•  1
    On measuring attitudes about payment for research
    Journal of Medical Ethics 46 (12): 833-834. 2020.
    Significant attention has been given both to the ethics of Controlled Human Infection Model research and the ethics of payment for research participation. However, comparatively little attention has been given to the ethics of paying for participation specifically in CHIM research. Grimwade et al should be commended for thoughtfully addressing this topic and especially for the empirical data collection informing their work, which is too often lacking in discussions of payment for research partic…Read more
  •  6
    Ethical Challenges in Clinical Research During the COVID-19 Pandemic
    with B. E. Bierer, S. A. White, and J. M. Barnes
    Journal of Bioethical Inquiry 17 (4): 717-722. 2020.
    The sudden emergence of the COVID-19 pandemic brought global disruption to every aspect of society including healthcare, supply chain, the economy, and social interaction. Among the many emergent considerations were the safety and public health of the public, patients, essential workers, and healthcare professionals. In certain locations, clinical research was halted—or terminated—in deference to the immediate needs of patient care, and clinical trials focusing on the treatment and prevention of…Read more
  •  7
    COVID-19 and consent for research: Navigating during a global pandemic
    with Ran D. Goldman
    Clinical Ethics 147775092097180. forthcoming.
    The modern ethical framework demands informed consent for research participation that includes disclosure of material information, as well as alternatives. The severe acute respiratory syndrome coronavirus 2 pandemic results in illness that often involves rapid deterioration. Despite the urgent need to find therapy, obtaining informed consent for COVID-19 research is needed. The current pandemic presents three types of challenges for investigators faced with obtaining informed consent for resear…Read more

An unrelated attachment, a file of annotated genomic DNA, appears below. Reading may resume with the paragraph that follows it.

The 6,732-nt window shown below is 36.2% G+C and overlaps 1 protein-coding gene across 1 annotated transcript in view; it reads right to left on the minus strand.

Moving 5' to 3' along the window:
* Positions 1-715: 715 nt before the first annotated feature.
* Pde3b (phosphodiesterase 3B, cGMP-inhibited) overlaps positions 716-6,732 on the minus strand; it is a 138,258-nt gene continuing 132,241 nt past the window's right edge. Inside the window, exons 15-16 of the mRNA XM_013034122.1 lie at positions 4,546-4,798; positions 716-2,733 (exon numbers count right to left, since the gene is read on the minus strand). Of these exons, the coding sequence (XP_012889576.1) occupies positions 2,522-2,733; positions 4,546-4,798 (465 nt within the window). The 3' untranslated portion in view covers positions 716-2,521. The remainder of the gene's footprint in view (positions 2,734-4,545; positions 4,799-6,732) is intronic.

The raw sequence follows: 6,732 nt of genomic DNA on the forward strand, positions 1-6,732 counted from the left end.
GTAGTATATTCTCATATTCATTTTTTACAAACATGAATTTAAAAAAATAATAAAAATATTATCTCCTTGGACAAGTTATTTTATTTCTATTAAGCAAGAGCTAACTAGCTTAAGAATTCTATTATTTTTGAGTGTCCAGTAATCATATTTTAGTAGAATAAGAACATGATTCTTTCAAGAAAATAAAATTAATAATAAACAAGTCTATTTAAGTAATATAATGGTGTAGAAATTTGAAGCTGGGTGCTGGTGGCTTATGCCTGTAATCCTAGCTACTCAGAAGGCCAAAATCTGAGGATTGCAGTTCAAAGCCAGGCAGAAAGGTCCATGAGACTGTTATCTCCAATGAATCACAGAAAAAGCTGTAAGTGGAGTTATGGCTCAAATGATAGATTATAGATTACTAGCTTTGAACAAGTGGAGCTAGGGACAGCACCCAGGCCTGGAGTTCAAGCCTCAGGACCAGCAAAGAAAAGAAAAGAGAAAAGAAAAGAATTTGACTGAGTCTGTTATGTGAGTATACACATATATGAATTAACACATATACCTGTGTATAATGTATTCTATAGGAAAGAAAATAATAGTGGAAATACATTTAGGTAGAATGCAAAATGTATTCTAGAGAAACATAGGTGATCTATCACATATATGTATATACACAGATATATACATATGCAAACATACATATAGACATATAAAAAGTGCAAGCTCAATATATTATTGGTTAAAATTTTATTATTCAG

•  4
    The Decision to Enroll in a Clinical Trial Should Be Unencumbered
    with Barbara E. Bierer
    American Journal of Bioethics 20 (9): 23-25. 2020.
    Volume 20, Issue 9, September 2020, Page 23-25.
  •  12
    Social Media as an Ethical Tool for Retention in Clinical Trials
    with Barbara E. Bierer
    American Journal of Bioethics 19 (6): 62-64. 2019.
    Volume 19, Issue 6, June 2019, Page 62-64.
  •  18
    On Scarcity and the Value of Clinical Trials
    with Holly Fernandez Lynch, Barbara E. Bierer, and I. Glenn Cohen
    American Journal of Bioethics 18 (4): 71-73. 2018.
  •  16
    Mutual Obligations in Research and Withholding Payment From Deceptive Participants
    with Holly Fernandez Lynch and Emily A. Largent
    American Journal of Bioethics 18 (4): 85-87. 2018.
  •  10
    When clinical trials compete: prioritising study recruitment
    with Holly Fernandez Lynch, Barbara E. Bierer, and I. Glenn Cohen
    Journal of Medical Ethics 43 (12): 803-809. 2017.
    It is not uncommon for multiple clinical trials at the same institution to recruit concurrently from the same patient population. When the relevant pool of patients is limited, as it often is, trials essentially compete for participants. There is evidence that such a competition is a predictor of low study accrual, with increased competition tied to increased recruitment shortfalls. But there is no consensus on what steps, if any, institutions should take to approach this issue. In this article,…Read more
  •  20
    Institutions as an ethical locus of research prioritisation
    with Holly Fernandez Lynch, Barbara Bierer, and I. Glenn Cohen
    Journal of Medical Ethics 43 (12): 816-818. 2017.